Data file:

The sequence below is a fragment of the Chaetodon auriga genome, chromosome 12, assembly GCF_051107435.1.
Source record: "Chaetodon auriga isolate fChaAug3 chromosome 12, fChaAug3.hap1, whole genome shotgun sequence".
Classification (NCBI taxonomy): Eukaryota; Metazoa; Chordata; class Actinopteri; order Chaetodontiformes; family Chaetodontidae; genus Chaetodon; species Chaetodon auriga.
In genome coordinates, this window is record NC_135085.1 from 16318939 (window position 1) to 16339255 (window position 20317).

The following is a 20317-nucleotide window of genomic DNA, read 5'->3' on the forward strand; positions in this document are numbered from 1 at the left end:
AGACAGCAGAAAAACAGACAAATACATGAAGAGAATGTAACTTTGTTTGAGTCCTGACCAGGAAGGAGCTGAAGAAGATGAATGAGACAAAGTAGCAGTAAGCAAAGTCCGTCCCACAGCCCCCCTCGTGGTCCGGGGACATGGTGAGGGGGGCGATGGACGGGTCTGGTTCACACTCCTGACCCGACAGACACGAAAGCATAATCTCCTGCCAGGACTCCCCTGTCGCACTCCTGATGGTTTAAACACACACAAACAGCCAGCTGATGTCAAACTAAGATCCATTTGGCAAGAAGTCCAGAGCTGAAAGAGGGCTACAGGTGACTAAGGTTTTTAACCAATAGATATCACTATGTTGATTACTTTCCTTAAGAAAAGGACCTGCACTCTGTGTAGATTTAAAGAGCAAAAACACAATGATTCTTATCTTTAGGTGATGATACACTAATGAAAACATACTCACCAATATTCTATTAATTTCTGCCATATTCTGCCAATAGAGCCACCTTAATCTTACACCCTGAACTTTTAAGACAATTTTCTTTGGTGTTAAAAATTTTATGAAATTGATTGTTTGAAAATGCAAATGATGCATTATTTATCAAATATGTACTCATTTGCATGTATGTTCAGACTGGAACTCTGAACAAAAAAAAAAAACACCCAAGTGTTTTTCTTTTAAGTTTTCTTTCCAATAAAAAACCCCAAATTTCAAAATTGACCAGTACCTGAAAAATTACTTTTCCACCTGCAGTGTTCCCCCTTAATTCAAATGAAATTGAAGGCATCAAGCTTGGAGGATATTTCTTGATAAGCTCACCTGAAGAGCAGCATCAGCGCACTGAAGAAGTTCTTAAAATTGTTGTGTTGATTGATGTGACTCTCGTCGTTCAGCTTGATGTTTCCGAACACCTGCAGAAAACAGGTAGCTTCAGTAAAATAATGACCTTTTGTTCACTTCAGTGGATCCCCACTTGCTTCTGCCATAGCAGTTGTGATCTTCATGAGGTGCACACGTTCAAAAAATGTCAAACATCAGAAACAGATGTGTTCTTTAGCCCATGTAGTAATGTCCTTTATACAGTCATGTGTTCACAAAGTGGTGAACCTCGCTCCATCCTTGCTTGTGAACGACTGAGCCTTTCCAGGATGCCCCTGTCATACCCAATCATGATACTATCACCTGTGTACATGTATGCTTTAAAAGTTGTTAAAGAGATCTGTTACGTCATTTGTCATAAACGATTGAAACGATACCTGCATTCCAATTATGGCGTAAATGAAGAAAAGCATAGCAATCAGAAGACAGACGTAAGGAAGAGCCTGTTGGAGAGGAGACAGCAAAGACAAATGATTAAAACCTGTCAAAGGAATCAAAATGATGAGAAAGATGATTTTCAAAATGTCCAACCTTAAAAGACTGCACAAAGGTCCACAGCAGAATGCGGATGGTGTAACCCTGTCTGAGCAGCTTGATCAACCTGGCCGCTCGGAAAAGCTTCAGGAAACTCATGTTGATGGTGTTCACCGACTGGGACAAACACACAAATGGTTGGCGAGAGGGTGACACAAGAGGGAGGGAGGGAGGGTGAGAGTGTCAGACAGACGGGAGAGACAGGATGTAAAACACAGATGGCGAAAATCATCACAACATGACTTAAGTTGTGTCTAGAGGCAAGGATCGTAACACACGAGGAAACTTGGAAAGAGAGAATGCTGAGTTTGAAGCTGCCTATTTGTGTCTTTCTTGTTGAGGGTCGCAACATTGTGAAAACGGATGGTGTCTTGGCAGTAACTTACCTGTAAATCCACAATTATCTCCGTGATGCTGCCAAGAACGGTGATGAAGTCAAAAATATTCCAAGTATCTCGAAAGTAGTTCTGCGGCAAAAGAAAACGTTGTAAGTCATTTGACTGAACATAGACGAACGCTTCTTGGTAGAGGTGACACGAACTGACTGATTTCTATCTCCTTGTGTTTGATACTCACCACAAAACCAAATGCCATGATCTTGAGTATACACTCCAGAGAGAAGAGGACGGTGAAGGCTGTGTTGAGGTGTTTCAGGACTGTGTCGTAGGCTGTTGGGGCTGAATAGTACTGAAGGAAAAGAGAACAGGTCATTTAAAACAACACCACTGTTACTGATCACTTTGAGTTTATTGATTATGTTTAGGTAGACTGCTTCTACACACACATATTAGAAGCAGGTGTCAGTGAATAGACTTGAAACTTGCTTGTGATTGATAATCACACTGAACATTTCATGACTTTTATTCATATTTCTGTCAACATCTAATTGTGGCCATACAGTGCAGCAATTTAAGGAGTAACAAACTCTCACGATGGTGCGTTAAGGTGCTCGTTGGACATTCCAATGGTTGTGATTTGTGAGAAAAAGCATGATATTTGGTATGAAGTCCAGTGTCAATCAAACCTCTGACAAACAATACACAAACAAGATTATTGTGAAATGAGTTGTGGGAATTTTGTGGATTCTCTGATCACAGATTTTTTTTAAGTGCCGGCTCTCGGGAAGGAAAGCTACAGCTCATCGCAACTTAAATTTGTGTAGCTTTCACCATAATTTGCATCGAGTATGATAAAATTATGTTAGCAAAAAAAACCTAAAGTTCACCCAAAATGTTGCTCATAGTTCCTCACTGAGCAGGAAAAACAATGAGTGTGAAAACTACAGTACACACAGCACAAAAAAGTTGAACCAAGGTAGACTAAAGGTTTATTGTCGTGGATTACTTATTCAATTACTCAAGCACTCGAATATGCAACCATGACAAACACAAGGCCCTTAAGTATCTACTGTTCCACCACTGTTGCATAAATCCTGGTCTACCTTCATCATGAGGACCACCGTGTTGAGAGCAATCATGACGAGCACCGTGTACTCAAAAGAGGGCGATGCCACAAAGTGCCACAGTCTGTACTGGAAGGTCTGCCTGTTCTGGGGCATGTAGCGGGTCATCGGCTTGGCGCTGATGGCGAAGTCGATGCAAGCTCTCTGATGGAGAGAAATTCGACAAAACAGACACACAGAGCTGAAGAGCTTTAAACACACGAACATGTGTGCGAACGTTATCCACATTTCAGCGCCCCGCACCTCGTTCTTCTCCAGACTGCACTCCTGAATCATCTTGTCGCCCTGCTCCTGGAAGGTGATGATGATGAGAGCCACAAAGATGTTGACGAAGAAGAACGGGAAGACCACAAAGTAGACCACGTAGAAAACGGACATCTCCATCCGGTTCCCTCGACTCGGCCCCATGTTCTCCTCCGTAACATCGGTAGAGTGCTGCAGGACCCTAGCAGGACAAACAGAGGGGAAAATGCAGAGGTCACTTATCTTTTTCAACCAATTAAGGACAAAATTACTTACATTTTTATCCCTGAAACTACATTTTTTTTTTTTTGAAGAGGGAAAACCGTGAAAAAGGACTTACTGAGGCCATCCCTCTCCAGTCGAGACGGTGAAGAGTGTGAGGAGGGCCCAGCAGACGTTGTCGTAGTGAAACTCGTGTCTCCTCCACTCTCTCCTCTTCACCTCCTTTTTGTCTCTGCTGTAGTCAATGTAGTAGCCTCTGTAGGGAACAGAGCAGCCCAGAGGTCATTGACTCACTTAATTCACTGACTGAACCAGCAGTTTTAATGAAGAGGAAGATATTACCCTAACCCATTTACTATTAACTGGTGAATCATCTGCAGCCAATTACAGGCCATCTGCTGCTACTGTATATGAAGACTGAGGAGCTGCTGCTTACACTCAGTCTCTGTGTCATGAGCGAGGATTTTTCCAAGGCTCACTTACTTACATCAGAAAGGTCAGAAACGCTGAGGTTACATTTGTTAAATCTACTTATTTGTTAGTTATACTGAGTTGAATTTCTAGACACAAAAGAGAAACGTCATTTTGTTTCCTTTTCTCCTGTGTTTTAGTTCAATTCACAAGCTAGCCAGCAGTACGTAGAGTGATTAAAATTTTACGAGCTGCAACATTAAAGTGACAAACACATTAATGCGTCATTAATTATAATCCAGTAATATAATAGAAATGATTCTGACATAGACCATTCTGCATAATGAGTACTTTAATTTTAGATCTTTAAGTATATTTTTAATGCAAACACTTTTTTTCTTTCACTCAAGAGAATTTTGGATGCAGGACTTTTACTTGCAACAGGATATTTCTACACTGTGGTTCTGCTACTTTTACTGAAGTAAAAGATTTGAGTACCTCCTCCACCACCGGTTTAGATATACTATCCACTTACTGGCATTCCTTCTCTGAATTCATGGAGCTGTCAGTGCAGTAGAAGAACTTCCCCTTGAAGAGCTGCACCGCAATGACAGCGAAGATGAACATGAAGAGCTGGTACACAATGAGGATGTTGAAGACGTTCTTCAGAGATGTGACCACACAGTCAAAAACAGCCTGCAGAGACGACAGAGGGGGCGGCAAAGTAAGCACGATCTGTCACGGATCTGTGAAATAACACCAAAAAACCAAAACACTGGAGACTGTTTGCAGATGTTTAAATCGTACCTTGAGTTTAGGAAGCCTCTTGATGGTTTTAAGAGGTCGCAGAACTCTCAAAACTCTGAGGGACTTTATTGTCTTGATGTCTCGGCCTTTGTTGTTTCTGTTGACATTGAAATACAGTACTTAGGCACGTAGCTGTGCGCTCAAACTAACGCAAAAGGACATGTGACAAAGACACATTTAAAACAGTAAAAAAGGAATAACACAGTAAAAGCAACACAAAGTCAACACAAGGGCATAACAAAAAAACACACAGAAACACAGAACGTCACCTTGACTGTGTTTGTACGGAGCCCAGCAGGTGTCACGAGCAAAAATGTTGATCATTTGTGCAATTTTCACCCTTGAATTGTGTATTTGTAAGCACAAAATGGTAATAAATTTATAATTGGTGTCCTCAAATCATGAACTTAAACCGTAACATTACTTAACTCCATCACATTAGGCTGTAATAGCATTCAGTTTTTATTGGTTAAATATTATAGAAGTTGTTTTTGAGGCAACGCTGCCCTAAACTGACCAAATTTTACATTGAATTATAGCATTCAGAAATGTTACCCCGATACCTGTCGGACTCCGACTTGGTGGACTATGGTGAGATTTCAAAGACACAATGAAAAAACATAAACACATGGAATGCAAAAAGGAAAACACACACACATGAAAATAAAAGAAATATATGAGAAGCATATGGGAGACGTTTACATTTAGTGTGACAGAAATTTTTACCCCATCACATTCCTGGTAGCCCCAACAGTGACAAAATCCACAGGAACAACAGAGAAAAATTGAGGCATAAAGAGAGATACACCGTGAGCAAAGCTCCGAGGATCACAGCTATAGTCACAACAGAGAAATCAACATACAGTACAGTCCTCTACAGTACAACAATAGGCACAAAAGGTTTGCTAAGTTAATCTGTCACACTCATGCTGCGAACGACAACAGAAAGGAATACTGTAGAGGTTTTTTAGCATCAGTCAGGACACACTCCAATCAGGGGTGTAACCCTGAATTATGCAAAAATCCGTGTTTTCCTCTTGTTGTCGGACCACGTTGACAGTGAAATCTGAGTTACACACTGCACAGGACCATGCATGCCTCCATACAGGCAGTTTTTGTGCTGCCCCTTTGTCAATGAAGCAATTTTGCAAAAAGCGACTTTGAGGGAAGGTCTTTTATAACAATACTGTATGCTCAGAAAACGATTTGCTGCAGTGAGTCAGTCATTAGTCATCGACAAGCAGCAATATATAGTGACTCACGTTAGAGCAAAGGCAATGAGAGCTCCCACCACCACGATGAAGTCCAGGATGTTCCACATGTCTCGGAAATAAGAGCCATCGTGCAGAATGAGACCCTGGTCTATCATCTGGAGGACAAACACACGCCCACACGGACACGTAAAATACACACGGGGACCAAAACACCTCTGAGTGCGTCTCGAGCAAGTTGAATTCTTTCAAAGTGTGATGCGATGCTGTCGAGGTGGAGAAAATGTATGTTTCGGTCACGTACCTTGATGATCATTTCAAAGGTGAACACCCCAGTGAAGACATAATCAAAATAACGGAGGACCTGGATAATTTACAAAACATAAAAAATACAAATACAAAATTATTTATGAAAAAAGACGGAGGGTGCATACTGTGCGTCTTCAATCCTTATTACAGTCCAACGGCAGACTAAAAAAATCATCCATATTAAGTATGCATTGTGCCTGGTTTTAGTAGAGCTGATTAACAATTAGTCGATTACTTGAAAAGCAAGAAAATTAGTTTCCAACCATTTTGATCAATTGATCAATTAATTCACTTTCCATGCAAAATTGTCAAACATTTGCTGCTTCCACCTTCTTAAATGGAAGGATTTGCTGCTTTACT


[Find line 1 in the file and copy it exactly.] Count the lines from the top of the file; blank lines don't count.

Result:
The sequence below is a fragment of the Chaetodon auriga genome, chromosome 12, assembly GCF_051107435.1.